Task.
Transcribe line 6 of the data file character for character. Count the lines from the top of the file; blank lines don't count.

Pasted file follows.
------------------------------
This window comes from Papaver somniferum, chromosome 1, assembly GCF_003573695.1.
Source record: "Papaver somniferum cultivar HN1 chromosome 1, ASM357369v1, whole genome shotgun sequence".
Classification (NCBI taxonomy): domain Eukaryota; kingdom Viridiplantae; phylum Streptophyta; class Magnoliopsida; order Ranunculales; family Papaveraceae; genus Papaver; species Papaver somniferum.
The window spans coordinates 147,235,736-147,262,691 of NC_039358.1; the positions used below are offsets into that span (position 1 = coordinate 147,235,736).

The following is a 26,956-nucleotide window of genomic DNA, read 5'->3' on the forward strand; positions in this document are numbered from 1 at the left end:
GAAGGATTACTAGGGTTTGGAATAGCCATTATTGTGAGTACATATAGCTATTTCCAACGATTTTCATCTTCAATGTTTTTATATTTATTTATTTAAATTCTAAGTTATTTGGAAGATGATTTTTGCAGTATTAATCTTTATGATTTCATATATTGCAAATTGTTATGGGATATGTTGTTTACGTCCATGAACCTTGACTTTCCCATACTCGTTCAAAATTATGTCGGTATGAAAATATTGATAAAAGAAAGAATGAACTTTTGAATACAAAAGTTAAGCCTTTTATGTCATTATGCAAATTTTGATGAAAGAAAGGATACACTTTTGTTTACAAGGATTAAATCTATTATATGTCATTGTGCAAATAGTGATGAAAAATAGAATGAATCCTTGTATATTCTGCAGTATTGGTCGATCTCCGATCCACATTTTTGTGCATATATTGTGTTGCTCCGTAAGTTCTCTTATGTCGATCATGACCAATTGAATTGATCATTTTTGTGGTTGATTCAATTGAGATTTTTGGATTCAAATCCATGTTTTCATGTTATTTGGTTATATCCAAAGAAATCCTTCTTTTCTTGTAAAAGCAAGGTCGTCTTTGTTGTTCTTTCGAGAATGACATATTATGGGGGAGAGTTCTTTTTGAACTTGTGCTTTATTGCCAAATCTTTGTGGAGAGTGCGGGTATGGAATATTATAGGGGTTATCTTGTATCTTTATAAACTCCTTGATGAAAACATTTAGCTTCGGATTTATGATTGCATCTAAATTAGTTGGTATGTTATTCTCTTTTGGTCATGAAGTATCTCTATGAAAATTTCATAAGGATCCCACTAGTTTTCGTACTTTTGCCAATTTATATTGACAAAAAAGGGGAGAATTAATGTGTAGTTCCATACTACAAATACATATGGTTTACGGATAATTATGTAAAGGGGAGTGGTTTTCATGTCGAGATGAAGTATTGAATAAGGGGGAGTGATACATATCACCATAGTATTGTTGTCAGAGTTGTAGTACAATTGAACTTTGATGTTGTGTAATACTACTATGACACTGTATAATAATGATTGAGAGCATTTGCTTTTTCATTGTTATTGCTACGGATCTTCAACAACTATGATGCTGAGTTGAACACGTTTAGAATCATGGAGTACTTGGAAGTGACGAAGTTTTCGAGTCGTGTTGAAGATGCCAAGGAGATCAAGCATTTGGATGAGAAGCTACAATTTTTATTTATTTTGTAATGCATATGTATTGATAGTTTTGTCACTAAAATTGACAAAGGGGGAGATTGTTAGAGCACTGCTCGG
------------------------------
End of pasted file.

GAAGGATTACTAGGGTTTGGAATAGCCATTATTGTGAGTACATATAGCTATTTCCAACGATTTTCATCTTCAATGTTTTTATATTTATTTATTTAAATTCTAAGTTATTTGGAAGATGATTTTTGCAGTATTAATCTTTATGATTTCATATATTGCAAATTGTTATGGGATATGTTGTTTACGTCCATGAACCTTGACTTTCCCATACTCGTTCAAAATTATGTCGGTATGAAAATATTGATAAAAGAAAGAATGAACTTTTGAATACAAAAGTTAAGCCTTTTATGTCATTATGCAAATTTTGATGAAAGAAAGGATACACTTTTGTTTACAAGGATTAAATCTATTATATGTCATTGTGCAAATAGTGATGAAAAATAGAATGAATCCTTGTATATTCTGCAGTATTGGTCGATCTCCGATCCACATTTTTGTGCATATATTGTGTTGCTCCGTAAGTTCTCTTATGTCGATCATGACCAATTGAATTGATCATTTTTGTGGTTGATTCAATTGAGATTTTTGGATTCAAATCCATGTTTTCATGTTATTTGGTTATATCCAAAGAAATCCTTCTTTTCTTGTAAAAGCAAGGTCGTCTTTGTTGTTCTTTCGAGAATGACATATTATGGGGGAGAGTTCTTTTTGAACTTGTGCTTTATTGCCAAATCTTTGTGGAGAGTGCGGGTATGGAATATTATAGGGGTTATCTTGTATCTTTATAAACTCCTTGATGAAAACATTTAGCTTCGGATTTATGATTGCATCTAAATTAGTTGGTATGTTATTCTCTTTTGGTCATGAAGTATCTCTATGAAAATTTCATAAGGATCCCACTAGTTTTCGTACTTTTGCCAATTTATATTGACAAAAAAGGGGAGAATTAATGTGTAGTTCCATACTACAAATACATATGGTTTACGGATAATTATGTAAAGGGGAGTGGTTTTCATGTCGAGATGAAGTATTGAATAAGGGGGAGTGATACATATCACCATAGTATTGTTGTCAGAGTTGTAGTACAATTGAACTTTGATGTTGTGTAATACTACTATGACACTGTATAATAATGATTGAGAGCATTTGCTTTTTCATTGTTATTGCTACGGATCTTCAACAACTATGATGCTGAGTTGAACACGTTTAGAATCATGGAGTACTTGGAAGTGACGAAGTTTTCGAGTCGTGTTGAAGATGCCAAGGAGATCAAGCATTTGGATGAGAAGCTACAATTTTTATTTATTTTGTAATGCATATGTATTGATAGTTTTGTCACTAAAATTGACAAAGGGGGAGATTGTTAGAGCACTGCTCGG